“During the day, these bottles transmit sunlight into the workshops,” explained Mohammad Iqbal, a CBI project officer. “Each bottle can output the equivalent of a 55-watt bulb.”

The kerosene stoves that batik artisans have traditionally used to melt wax for stenciling emit fumes that may cause nausea and, over the long run, more serious health consequences.

As such, CBI has introduced, as a replacement, small electric stoves that provide much cleaner energy and are also more cost-effective.

A small batik maker may spend some Rp 250,000 per month on kerosene but the outlay can be as little as Rp 20,000 with electric stoves.

“That’s 90 percent more efficient,” Iqbal said.

Finally, batik artisans usually rinse the wax-resist dyes from raw textiles by immersing them in massive pots of boiling water heated with firewood.

To minimize wood burned, the CBI program introduced a homemade blower that feeds fresh air to the fire.

“This blower decreases the amount of firewood used in the industry by 50 percent,” Iqbal said.

In fact, CBI’s own calculations show that, since 2012, the program has prevented over 1,100 tons of carbon dioxide from being emitted into the environment.

CBI has clearly benefited the environment and the batik home industries involved in its programs. The initiative has also catalyzed valuable collaboration between fashion designers and batik producers.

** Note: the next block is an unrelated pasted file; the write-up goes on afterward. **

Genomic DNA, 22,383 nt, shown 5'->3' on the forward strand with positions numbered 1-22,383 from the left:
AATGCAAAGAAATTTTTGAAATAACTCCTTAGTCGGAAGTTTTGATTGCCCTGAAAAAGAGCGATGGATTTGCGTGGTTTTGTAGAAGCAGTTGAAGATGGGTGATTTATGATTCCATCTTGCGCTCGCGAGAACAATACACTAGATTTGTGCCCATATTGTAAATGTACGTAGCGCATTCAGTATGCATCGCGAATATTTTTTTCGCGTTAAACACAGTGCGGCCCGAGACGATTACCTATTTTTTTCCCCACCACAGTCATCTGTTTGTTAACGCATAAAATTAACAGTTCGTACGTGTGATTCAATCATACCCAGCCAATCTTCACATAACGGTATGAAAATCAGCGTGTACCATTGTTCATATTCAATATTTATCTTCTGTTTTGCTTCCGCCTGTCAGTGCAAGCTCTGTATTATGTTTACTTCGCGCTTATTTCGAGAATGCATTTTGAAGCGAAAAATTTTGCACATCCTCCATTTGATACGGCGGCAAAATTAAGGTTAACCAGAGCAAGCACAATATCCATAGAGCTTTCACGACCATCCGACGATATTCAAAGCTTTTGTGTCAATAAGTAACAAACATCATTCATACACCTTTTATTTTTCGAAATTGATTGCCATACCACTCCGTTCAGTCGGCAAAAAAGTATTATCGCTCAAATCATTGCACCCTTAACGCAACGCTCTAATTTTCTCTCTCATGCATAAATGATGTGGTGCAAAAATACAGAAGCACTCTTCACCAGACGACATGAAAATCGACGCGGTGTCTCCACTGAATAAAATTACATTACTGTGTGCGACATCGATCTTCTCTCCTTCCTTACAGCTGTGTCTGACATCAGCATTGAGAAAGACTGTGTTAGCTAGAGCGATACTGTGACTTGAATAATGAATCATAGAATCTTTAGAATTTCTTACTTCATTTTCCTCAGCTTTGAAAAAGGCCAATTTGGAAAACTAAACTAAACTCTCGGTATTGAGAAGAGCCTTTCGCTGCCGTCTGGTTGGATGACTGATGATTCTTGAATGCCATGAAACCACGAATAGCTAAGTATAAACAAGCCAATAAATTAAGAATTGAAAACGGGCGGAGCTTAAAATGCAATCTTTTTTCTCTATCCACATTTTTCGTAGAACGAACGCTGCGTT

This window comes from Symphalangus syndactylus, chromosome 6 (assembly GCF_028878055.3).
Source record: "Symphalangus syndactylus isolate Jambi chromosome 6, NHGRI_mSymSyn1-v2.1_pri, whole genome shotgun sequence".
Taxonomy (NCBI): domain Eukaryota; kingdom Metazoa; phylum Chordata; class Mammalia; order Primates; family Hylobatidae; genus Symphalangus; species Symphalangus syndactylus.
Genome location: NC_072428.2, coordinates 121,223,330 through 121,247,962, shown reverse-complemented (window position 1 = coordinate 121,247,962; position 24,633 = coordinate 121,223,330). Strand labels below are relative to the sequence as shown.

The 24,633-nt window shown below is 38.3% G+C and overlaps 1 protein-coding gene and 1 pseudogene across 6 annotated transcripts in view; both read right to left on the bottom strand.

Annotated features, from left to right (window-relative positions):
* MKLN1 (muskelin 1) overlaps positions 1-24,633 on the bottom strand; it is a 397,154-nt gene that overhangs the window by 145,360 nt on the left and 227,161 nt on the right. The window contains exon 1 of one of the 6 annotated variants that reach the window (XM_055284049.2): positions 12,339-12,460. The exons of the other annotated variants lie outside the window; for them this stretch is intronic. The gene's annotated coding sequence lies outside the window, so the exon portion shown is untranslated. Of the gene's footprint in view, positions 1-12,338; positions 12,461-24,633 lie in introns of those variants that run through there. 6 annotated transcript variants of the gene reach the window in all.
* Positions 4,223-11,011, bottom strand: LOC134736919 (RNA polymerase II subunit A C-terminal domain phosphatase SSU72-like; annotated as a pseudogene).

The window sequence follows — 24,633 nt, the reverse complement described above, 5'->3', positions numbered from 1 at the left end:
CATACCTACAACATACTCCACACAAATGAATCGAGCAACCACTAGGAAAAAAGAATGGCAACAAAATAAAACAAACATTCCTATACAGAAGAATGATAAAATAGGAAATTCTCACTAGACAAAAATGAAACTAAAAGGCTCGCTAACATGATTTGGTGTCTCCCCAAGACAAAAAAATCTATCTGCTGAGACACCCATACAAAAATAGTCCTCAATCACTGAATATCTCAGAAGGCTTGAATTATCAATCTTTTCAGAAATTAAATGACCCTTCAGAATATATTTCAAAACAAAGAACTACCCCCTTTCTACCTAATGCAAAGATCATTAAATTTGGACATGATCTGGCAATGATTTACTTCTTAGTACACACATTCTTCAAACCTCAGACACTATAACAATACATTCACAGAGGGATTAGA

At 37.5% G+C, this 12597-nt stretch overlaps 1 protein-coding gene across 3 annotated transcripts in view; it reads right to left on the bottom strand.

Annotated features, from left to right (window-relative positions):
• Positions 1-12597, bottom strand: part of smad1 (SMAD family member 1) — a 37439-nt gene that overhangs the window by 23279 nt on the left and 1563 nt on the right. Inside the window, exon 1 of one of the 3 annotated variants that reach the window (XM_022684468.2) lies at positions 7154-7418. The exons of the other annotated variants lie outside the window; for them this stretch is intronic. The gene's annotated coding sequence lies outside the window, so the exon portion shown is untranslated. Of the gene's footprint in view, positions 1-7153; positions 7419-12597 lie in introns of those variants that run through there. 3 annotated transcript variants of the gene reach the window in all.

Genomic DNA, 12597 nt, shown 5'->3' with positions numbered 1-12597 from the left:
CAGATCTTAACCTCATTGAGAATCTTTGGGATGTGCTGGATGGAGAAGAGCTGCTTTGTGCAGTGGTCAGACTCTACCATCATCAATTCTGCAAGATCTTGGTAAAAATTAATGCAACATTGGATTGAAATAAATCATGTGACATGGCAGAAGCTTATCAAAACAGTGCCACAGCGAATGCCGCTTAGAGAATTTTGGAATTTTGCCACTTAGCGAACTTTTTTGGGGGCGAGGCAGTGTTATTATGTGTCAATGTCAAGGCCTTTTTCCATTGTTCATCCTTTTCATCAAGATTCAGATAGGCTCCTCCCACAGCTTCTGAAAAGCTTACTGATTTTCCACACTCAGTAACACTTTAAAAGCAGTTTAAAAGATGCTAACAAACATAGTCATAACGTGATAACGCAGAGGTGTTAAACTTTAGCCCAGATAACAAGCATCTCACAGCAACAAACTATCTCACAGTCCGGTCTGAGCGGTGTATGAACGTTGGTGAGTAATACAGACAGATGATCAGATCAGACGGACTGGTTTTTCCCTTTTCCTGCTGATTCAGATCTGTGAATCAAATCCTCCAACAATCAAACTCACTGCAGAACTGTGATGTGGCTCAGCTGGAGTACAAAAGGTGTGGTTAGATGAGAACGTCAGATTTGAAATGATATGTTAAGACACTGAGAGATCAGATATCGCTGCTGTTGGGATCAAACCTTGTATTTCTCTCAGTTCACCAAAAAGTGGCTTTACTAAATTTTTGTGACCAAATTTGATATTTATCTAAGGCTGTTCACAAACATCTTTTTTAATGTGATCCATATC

So, what’s next?

Through to mid-2014, the CBI team will focus on encouraging sustainable batik consumption by raising awareness about eco-friendly batik among local and international consumers.

The Indonesia and international tour of the “EcoBatik Signature Collection” has already kicked off and exhibitions are upcoming at the Singapore Gifts & Premiums Fair (this Wednesday to Friday) and the International Tourismus-Borse Berlin (March 2014).

The CBI team is also lobbying the national government to formulate policies that encourage SME’s to switch to more environmentally friendly ways of making batik.

“We’ve asked [Indonesia’s] minister of industry to establish an independent certification body to guarantee the authenticity of eco-friendly batiks for the customers,” Krummeck said.

The “EcoBatik Signature Collection” is also available at the outlets of the participating designers.

“CBI is a good project that has given us an option to produce batik and save the natural environment,” Carmanita said.